The tarps are folded and loaded onto a series of yak-driven carts. Dressers, kitchenware, sewing machine, children—everything becomes part of the nomadic family caravan. I won’t divulge whether Nansal’s beloved Zochor is part of the caravan, only that the dog, in a moment of peril, finds the opportunity to prove his value to the doubting father.
The yak team pulls the wobbling carts slowly away from the camp, and in the opposite direction, a jeep races by, blaring a political slogan from a bullhorn. Once the jeep has passed, Davaa fixes this image on the screen. She lets it play out, and allows us to wonder if Nansal’s family will resist the pull of modernity, or opt for the spiritual enrichment of their ancestral way of life.
Read Cameron Woo's interview with director Byambasuren Davaa here.
An artist's life and the dogs who have shared it, is examined
When Paul Fierlinger was living in Prague in the 1960s, his dogs kept his spirit alive. Living under totalitarian rule, surrounded by suspicion and class hatred, Fierlinger might have perished had it not been for Roosevelt, a charmer who knew how to sneak into restaurants undetected, and Ike, a friend so vital, true and ultimately essential that in six years Fierlinger was never once separated from him.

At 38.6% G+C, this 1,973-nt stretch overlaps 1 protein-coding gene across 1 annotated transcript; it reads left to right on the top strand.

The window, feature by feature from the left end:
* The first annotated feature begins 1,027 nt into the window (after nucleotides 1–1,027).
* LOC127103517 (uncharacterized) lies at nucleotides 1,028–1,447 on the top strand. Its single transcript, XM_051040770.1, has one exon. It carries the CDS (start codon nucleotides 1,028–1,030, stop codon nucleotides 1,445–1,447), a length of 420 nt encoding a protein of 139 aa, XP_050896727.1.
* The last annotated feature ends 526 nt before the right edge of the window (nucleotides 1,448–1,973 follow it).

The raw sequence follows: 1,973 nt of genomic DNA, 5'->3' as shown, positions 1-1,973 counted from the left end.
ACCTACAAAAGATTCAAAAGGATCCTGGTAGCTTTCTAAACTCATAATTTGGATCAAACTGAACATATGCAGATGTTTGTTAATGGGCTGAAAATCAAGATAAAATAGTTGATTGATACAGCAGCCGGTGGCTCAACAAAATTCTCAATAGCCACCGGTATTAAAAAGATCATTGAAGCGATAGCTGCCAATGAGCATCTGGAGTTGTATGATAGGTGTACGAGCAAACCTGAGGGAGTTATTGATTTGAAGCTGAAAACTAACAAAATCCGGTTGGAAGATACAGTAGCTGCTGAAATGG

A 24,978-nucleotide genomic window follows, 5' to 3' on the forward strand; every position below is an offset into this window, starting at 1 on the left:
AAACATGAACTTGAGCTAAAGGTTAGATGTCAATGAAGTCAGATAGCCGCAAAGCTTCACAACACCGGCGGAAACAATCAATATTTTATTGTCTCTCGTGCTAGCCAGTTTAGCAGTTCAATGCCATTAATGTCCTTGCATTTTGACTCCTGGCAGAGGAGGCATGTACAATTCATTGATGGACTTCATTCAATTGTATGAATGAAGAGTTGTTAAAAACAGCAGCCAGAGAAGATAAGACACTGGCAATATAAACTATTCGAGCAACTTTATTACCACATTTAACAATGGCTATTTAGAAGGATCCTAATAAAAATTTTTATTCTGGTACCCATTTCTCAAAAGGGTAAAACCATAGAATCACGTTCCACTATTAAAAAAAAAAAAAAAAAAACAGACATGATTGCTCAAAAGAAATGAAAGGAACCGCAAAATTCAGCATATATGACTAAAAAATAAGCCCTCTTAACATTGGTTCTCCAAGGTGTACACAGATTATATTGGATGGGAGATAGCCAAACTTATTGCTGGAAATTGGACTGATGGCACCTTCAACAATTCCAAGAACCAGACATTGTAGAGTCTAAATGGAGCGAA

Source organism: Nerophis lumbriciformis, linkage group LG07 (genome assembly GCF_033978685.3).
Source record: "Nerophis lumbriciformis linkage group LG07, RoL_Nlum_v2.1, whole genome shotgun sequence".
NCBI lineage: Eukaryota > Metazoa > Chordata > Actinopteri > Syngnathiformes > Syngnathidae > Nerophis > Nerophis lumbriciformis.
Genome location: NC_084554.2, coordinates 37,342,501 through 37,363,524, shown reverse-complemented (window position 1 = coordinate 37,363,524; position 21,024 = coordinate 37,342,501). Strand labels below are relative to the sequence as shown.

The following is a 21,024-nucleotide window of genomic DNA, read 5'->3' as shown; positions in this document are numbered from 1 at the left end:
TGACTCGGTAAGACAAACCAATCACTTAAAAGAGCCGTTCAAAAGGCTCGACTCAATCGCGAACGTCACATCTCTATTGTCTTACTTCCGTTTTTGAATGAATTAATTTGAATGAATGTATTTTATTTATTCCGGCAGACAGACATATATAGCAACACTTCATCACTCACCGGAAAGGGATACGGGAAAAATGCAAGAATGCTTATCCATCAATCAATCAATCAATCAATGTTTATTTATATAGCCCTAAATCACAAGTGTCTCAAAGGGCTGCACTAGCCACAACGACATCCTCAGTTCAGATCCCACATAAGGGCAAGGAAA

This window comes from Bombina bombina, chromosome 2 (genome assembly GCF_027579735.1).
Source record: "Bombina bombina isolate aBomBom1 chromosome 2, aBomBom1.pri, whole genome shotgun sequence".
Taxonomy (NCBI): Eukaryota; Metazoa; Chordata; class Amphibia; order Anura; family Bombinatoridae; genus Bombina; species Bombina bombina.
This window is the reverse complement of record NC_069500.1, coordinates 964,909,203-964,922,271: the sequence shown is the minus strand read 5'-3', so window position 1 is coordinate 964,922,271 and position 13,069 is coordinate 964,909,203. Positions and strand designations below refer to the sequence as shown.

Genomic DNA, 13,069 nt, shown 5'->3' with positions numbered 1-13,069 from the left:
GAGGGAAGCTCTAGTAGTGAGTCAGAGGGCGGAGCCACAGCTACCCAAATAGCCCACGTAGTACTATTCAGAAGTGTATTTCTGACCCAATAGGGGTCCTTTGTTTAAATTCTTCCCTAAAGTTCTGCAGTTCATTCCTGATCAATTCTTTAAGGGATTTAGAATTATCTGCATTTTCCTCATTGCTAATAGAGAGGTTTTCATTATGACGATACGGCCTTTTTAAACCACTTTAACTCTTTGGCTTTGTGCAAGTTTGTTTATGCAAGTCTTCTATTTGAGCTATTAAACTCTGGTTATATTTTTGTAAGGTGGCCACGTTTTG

Those are just two of the tales of dog love that Fierlinger, an animator who emigrated to the United States in 1968, shares in his autobiographical 26-minute documentary, Still Life with Animated Dogs. Kind in nature, but tempered by Fierlinger’s sardonic Eastern European humor, Still Life is a marvelous work that offers more emotion, poetry and reflective wisdom than the vast majority of feature-length, live-action films.
Narrated by Fierlinger, who draws and animates himself at various stages of his dog-loving existence, Still Life is broken into episodes, each one remembering a special dog and the lessons he left behind. The animation is deft and surprisingly expressive, and the original music by composer John Avarese underscores the film’s delicate, affectionate, never-sentimental tone.